Another way I push my learners with my teacher language is by asking students to refine and revise their thinking daily. When we move from independent work to teamwork, I remind them. When we’re synthesizing as a class, I remind them. After handing back a formative assessment, I remind them. We’re on a constant pursuit to refine and revise in math class to build toward deeper understanding. As I’ve been making a point to use this vocabulary, I’ve also heard it from my scholars. During a task that required productive struggle and grit, I approached a table and a student began, “I’m going to revise my thinking, but here’s my question…” I think I had to ask her to repeat her question after she finished speaking. My choice of words and expectations made a difference in how the student shared her thought process with me and her teammates.
Feeling energized and genuinely interested is reflected in your teaching, in your presence in the classroom. On a Google Form I gave to my students in January, I posed the prompt, Sometimes, Mrs. Stipe _____, but not always. A student responded, “Sometimes Mrs. Stipe says that a certain lesson is her absolute favorite lesson, even though she says that about multiple lessons, but not always.” My students know I want to be there learning with them because I do! It’s reflected in my words and actions, which makes our community that much more safe and respected. And in turn, my students are excited to be in math class too!
Mathematicians move into new groups weekly, which seems really daunting, especially with the puzzling process of creating seating charts. Just thinking about seating charts gives me flashbacks to rearranging sticky notes on a scale drawing of my classroom. Yikes! Flippity.net allows me to quickly create random groups, and I can click names of students that I’d like to switch between teams. I display this on the board every Monday. Learners appreciate sitting with new people each week (or not being stuck with the same classmates), and picking a seat at one of my mismatched tables for the week is an added bonus. So, students are able to sit in new teams weekly, further developing our community based on respect, collaboration, and classroom norms. Check out the theory behind Visibly Random Groupings if this piques your interest!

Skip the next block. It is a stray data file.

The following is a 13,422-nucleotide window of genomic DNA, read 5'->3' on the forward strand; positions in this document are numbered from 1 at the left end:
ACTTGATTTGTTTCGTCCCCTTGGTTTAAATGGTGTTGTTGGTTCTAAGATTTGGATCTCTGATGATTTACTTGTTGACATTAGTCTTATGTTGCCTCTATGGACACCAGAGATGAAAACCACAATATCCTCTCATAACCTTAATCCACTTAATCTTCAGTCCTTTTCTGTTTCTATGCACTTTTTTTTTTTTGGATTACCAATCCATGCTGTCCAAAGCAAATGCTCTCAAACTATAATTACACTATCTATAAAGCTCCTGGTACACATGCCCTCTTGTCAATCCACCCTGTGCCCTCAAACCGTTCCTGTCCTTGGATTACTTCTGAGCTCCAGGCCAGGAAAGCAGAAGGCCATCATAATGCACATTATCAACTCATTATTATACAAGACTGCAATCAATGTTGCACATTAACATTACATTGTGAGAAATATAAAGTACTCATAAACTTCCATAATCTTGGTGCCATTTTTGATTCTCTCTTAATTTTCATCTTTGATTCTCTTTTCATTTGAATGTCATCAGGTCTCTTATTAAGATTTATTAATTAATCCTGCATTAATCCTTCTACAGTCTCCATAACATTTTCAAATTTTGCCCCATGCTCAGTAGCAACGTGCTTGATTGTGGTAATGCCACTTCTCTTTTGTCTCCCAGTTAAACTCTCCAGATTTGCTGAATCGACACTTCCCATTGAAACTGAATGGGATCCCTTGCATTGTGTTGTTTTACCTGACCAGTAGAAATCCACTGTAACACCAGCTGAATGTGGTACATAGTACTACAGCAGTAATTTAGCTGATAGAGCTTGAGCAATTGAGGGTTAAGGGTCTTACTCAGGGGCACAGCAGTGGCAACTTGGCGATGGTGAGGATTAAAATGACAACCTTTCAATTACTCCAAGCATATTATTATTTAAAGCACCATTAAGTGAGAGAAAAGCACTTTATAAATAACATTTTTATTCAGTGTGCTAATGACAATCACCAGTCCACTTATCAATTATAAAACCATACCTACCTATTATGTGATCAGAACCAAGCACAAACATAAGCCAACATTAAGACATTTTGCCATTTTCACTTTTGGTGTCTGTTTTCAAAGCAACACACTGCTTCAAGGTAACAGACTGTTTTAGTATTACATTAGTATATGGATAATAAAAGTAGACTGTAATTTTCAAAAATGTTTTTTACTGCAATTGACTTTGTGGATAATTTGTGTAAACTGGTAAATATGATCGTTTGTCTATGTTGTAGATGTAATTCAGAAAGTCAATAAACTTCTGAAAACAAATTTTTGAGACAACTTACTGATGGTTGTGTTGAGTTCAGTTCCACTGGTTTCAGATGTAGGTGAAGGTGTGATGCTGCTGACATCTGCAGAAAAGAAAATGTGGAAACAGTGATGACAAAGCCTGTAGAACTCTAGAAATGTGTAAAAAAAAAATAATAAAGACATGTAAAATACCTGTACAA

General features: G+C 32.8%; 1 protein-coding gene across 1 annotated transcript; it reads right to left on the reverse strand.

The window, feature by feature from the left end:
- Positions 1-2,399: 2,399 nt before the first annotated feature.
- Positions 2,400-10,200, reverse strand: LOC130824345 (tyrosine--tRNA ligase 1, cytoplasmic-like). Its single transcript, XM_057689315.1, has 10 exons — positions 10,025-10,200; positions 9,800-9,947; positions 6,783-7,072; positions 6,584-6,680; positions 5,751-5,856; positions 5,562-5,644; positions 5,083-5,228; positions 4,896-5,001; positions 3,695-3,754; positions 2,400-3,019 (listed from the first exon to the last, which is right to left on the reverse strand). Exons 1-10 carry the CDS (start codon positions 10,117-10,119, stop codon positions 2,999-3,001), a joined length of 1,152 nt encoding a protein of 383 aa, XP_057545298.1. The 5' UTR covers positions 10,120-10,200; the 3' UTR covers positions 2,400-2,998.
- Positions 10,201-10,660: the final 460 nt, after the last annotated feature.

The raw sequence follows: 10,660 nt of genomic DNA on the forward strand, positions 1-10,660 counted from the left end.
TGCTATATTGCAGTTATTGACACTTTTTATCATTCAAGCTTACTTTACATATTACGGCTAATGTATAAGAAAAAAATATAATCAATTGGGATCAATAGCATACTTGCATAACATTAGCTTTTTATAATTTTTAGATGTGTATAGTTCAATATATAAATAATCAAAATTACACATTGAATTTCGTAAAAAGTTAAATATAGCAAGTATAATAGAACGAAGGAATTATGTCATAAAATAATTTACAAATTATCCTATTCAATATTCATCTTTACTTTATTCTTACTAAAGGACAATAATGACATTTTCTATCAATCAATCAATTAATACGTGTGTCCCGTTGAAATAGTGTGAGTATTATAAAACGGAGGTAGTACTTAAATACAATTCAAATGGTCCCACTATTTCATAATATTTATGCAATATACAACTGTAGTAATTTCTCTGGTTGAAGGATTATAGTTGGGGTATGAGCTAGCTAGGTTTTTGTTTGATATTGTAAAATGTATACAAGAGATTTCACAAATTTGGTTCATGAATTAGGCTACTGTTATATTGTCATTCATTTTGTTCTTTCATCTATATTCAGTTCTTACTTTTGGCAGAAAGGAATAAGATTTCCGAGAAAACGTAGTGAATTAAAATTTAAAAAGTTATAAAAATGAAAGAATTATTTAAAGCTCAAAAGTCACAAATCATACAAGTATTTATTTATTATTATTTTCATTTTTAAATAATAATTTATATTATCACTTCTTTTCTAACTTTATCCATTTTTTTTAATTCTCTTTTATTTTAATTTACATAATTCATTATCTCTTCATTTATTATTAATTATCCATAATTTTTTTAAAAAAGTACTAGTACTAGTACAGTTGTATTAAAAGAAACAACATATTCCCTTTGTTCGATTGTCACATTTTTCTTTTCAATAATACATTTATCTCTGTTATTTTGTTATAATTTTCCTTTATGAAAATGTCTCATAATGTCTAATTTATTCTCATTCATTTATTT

Over the last two years, I’ve been studying and implementing the 5 Practices for Orchestrating Productive Mathematics Discussion by Smith and Stein. For specific tasks, I’ll prepare for discussion by anticipating students responses. During work time, the teacher-facilitator monitors for those strategies, and then selects and sequences them to produce the most productive discussion. Sharing strategies is not a show-and-tell style; ideas are carefully sequenced and connected to move students forward in their thinking. So, instead of picking the most eager learners or plucking raised hands from the crowd, ideas (which are sometimes misconceptions) are shared, in order, with reason. The teacher focuses on how to move forward thinking of scholars, keeping the specific lesson goals in mind. Sharing is purposeful and intentional. The community progresses and grows as all ideas are considered and connected; strategies are truly owned by the students because they are the authors and experts.
Building community is critical to deeper learning in your math classroom. Building trust and safety allows students to become confident in their ideas, even if they have a misunderstanding. When mistakes and learners as individuals are valued and embraced, growth can happen for all students. Set your expectations high and your students will soar as they develop the confidence to do so!